Dispatches from Anuga FoodTec 2015
Oven ‘kill step’ isn’t enough for bakery food safety, warns expert
FSMA was written into law in 2011, but the FDA is still finalizing implementation laws on parts of the act.
Karin Blacow, food safety specialist at Commercial Food Sanitation – a partner of conveyor firm Intralox – said the act was a “game changer” for the global market and should work to kick-start increased safety concern among bakers.
“I don’t want to say the general baking industry is really bad – some companies are really getting there, but there are still improvements possible and unfortunately there are still companies out there that just haven’t gotten it yet and don’t really see the need,” she told BakeryandSnacks.com at Anuga FoodTec 2015 in Cologne last month.
“Companies often say ‘because my product is going through a fryer or oven anyway it’s going to kill everything’,” she said.
However, she said this wasn’t always the case. “It is a kill step, but a kill step only reduces your bacteria levels. So, let’s say you had a bacteria issue and it’s a high level of bacteria, you’re not going to kill it all.”
Mold growth and bacteria risk
Blacow said bakery lines had several stages where bacteria could take hold. For example, dough or flour could easily fall off the line during proofing and form mold or pathogens and bacteria could get locked into fabric reinforced conveyor belt cracks.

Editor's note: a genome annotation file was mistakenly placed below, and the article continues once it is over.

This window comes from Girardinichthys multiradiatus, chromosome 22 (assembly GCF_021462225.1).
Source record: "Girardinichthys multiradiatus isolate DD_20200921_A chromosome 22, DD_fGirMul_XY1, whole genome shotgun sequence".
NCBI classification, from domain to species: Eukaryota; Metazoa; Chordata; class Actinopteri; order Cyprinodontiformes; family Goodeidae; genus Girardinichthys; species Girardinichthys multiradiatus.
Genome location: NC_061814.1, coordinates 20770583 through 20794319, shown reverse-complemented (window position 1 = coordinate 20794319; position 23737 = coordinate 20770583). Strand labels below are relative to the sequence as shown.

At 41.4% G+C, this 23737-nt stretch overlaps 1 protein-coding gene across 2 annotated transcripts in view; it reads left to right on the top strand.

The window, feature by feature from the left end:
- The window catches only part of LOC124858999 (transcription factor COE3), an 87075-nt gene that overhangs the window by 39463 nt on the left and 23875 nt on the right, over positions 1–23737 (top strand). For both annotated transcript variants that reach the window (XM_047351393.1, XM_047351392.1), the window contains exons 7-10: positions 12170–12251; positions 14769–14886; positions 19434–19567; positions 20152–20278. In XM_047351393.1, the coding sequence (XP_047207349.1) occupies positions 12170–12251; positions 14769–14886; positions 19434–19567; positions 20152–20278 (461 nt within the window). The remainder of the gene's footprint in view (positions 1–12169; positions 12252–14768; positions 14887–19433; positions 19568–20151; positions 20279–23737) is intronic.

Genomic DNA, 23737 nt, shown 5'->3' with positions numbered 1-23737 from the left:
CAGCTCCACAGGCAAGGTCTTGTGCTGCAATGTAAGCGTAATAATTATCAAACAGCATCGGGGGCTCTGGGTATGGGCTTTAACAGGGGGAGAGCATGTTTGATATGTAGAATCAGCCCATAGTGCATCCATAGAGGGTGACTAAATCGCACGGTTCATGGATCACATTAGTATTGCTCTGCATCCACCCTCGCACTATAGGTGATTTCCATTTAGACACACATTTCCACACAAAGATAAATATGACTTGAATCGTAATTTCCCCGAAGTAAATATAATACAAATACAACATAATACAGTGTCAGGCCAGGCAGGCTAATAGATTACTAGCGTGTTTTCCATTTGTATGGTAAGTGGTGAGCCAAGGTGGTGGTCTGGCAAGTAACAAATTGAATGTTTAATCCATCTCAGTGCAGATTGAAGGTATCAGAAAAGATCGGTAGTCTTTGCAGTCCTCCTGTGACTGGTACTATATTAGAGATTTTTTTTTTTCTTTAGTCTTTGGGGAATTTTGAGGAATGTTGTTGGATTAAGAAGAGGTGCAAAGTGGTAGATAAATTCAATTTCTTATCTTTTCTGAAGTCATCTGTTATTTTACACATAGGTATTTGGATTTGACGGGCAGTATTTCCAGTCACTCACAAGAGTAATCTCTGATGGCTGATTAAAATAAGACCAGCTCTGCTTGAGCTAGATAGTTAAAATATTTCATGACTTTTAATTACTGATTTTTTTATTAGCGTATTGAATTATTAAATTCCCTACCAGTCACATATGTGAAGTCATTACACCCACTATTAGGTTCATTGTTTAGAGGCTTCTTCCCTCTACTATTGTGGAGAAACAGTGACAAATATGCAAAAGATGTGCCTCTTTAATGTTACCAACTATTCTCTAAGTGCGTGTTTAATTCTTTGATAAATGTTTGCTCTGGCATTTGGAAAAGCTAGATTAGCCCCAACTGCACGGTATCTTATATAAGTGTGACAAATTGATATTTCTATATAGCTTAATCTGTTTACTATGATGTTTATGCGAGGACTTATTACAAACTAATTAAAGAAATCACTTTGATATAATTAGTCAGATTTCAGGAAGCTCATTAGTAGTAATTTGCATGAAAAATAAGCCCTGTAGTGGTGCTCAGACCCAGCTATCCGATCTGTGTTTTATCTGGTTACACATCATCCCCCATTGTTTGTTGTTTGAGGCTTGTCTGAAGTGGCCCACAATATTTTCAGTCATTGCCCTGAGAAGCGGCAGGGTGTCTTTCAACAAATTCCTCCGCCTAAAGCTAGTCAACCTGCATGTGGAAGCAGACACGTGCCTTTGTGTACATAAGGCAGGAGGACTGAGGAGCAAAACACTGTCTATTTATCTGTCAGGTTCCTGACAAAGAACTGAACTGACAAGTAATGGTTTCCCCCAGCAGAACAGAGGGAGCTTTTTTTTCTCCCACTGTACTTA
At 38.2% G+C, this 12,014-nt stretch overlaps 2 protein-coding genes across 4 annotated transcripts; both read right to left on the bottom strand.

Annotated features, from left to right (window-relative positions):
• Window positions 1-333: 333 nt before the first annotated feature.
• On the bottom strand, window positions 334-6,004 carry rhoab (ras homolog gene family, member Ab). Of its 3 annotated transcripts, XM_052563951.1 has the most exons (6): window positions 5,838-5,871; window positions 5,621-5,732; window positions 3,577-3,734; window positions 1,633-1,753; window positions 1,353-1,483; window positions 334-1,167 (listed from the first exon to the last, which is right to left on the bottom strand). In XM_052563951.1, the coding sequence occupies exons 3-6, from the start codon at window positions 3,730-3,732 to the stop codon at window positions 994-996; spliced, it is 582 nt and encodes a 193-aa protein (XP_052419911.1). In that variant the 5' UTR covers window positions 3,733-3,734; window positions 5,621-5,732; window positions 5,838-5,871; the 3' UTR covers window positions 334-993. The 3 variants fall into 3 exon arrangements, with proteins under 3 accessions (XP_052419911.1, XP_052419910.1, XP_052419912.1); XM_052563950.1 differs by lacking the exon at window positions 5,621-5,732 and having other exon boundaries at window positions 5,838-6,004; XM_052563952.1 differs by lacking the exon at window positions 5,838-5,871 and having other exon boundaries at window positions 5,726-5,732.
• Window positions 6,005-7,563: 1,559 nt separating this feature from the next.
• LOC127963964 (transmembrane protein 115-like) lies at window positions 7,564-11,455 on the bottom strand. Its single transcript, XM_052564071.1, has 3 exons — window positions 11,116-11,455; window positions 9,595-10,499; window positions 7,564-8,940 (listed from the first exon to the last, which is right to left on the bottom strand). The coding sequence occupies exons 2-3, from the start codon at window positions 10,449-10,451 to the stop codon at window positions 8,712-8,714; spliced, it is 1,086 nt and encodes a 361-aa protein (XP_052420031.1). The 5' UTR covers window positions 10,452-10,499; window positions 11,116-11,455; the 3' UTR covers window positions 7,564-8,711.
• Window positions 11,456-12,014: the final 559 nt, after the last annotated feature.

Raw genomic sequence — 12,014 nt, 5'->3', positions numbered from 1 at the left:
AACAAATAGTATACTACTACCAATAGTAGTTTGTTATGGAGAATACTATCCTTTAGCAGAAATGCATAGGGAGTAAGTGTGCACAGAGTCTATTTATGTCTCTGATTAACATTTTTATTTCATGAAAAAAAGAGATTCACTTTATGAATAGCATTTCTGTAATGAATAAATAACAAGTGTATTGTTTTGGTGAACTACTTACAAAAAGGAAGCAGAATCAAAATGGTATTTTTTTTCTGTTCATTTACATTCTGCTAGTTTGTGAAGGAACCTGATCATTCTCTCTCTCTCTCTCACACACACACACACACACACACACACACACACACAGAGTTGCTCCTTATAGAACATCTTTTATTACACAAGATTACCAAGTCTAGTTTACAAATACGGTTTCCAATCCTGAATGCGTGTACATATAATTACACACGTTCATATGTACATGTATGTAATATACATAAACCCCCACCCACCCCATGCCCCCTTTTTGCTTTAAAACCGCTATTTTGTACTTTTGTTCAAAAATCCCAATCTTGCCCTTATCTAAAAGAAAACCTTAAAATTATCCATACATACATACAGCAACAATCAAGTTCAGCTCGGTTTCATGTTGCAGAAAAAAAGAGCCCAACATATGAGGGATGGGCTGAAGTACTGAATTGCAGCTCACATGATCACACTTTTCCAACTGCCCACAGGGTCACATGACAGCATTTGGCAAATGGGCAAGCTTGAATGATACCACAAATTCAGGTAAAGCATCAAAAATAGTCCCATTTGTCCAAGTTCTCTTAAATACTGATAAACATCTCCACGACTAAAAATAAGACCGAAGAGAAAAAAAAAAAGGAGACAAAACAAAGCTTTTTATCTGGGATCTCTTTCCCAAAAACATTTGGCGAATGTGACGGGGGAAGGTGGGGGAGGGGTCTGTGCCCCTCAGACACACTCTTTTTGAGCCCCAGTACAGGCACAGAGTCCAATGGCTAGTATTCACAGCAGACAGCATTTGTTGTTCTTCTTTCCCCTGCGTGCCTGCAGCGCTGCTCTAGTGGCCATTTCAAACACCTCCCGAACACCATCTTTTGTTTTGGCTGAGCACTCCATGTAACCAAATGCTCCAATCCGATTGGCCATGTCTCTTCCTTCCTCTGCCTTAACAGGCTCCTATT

“Bakery has different risks. The risk of actually having a pathogen outbreak that will kill people is very small… But you still need to produce under sanitary conditions; it needs to be safe. You don’t want mold on your product, for example. When you get mold, it very easily travels through air so your mold can spread everywhere and that’s not easy to get rid of,” she said.
Asked what the easiest food safety change for bakers to make was, she said: “I would get to conveyor belts because they are direct food contact.”
Conveyor belts that could be easily cleaned would be a good first investment, she said.
In addition, she said some simple employee training could make all the difference. “Think about your cleaning procedures; train your people and make them aware. It’s not that people are deliberately walking on a belt to clean, for example, it’s just they’re not thinking about it. It’s all about education.”
Small step changes
Blacow said investments in food safety should be done in “baby steps”.
“It’s not about building the perfect factory, it is when you build a new factory, but for a factory that is 30 years old you can’t expect to turn it into a new factory. Every little thing you do, and that your supplier and equipment manufacturer does, helps in improving food safety,” she said.
Simple, hygienic design should be the ultimate goal for bakers, she said, irrespective of cost.
“People ask me to offer hygienic design and then I do but they then choose the cheapest option. I’m not saying hygienic design is cheaper, but it does not necessarily have to be more expensive. It’s more expensive in the beginning because you need to spend engineering time. If you have built a system for 20 years a certain way, you now have to re-engineer that – that’s the initial investment you have to make.”
The FSMA ripple effect
Blacow said the FSMA Act in the US would have a ripple effect on the global food network, including bakers.
“Now with FSMA, it doesn’t matter what industry you’re from, you need to get your act together and that’s going to affect food safety globally.
“…I like to compare it with a train. When a train starts up, it starts slow and it’s easier to jump on. But once it’s going full boot, it’s really difficult to jump on,” she said.